Theme leader of Systems Biology: John Yin
Professor of Chemical and Biological Engineering
“No organism is an island. We have known for a long time how bacteria and viruses can cause human disease, but the new data suggest they also have important and intriguing roles in promoting our health. The study of single organisms, such as microbes, worms and humans, will continue to enhance our knowledge. But today, the broadest frontiers are to understand how interactions between different organisms impact whether they persist or decay.” — John Yin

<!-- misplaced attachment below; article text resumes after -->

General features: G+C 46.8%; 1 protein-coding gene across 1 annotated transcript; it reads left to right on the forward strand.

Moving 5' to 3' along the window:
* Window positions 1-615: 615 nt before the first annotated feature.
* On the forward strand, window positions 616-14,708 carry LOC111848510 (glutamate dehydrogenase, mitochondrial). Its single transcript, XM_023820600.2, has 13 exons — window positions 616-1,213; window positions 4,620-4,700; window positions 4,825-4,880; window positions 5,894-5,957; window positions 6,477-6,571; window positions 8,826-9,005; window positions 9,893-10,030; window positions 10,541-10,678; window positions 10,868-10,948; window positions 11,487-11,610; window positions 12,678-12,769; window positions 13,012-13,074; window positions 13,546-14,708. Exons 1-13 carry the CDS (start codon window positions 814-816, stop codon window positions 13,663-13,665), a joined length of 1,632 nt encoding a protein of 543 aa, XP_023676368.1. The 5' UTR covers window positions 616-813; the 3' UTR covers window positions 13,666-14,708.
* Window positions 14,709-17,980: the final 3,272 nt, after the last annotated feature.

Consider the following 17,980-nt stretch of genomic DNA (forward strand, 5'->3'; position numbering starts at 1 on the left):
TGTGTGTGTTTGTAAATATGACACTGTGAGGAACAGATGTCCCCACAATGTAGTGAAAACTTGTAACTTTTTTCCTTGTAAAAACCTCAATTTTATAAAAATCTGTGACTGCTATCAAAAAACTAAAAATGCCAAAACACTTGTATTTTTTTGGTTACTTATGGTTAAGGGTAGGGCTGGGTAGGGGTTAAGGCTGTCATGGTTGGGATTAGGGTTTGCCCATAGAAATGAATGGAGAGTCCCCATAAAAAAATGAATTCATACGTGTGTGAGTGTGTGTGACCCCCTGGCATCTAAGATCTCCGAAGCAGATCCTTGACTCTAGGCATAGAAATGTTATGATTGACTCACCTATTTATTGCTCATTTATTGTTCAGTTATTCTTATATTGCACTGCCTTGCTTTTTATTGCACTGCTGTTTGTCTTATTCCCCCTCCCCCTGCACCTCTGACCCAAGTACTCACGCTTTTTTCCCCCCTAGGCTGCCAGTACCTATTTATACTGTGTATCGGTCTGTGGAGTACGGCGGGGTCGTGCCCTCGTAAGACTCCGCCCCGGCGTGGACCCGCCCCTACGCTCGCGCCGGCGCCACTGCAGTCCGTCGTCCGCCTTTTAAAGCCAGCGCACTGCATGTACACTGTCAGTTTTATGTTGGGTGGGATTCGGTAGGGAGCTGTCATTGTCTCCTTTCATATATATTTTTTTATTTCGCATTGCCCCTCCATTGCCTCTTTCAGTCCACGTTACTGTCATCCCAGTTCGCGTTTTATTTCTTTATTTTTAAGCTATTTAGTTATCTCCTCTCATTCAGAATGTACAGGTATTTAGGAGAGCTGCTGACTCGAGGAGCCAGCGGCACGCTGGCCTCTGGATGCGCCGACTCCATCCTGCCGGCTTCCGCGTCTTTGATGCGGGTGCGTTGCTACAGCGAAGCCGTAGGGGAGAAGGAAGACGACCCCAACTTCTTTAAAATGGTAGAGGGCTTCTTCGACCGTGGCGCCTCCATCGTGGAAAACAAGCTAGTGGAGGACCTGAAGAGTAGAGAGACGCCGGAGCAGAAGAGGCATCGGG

Viruses cause a diversity of human diseases including acquired immunodeficiency syndrome (AIDS), influenza, hepatitis and cancer. The focus of our research is to develop new experimental and computational methods to better understand how viruses grow and how their infections spread. Our ultimate goal is to apply these methods to create more effective vaccines, design potent anti-viral therapies and engineer useful viruses. We currently study influenza A virus, which has the potential to cause a global epidemic, and vesicular stomatitis virus (VSV), a virus that may be engineered to destroy cancers.